The second phase of leaded glass restoration at Church of Our Lady Immaculate in Guelph, Ontario.
By far the largest restoration project our studio has undertaken, this phase includes the north & south transept windows, including 6 clerestory windows, the five south nave groups, and the twenty-two groups in the ambulatory. All told there are about 550 individual leaded panels that make up all the windows. We feel honoured to be trusted with such a large and complex project.
Below is an example of the beautiful windows found in this church.
Below is an interesting detail in one of the windows on the north side of the Church of Our Lady in Guelph. If you look at the picture, you can see where we have begun to clean the halos of the three figures. They were painted over with a shellac based substance to obscure them. At the time the windows were created in 1907, the three Jesuit martyrs pictured had been beatified but not canonized as saints. It was not until 1930– 23 years after the windows are dated that they were canonized. Also notice the figure of Jean Brebeuf on the right. Half of his face has been cleaned revealing how much dirt and candle soot has collected on the windows.
Our employee Adam Frazee re-leads one of the panels from the north transept of the church.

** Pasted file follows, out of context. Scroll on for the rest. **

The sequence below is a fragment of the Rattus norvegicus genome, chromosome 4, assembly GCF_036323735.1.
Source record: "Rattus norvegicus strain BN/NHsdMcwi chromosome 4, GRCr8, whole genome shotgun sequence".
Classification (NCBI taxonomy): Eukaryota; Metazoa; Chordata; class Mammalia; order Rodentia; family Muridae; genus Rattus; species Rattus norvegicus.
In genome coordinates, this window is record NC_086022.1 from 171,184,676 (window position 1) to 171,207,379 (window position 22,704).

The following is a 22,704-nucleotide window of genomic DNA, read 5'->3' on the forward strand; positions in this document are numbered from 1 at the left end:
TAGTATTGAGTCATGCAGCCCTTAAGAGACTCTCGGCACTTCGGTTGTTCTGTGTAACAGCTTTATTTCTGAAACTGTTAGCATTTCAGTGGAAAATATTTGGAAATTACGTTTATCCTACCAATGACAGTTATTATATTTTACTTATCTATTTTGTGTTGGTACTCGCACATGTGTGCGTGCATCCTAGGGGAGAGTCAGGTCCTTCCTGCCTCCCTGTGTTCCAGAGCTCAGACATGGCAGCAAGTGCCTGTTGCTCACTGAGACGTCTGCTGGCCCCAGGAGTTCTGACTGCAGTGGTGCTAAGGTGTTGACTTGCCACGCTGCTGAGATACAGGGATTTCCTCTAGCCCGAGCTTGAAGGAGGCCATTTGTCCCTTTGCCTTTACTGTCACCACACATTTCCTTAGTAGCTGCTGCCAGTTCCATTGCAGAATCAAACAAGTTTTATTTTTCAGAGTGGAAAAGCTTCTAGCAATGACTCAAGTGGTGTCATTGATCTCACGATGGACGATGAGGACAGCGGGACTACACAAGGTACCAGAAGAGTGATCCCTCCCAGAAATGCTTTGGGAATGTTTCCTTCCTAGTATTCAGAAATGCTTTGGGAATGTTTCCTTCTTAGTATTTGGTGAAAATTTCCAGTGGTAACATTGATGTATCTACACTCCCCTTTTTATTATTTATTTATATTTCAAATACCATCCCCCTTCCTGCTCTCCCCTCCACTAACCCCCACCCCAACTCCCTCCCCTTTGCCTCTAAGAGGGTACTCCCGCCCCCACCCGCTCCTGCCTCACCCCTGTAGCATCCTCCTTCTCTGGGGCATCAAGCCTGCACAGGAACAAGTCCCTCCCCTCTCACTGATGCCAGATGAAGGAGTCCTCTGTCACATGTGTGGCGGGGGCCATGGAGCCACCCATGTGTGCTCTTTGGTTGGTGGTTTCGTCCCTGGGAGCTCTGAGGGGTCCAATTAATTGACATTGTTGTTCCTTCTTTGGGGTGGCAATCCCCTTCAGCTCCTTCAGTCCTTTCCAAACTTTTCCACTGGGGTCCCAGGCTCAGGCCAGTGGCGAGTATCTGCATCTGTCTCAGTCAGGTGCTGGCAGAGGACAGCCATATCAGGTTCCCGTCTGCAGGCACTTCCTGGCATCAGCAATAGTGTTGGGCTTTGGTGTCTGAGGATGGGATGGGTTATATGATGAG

In total there are about 550 individual panels which make up all the window groupings.
A beautiful rendition of the three wise men at the manger from Church of Our Lady. The rest of the window is currently under restoration.
This is the view from the clerestory scaffolding beside the altar.
The vents in the windows on the south side of the nave were badly rusted out. It was decided to replace them with these beautiful bronze vents complete with condensation trays. The trays will collect any moisture that collects on the windows and might run down onto the wood sill during a cold day when the church is full of parishioners. Fabricating in bronze is more costly, but they will never rust or require maintenance. In time they will develop a beautiful dark brown patina as the surface of the metal oxidizes. Below is a picture of a newly installed vent frame as it looks before it develops that patina.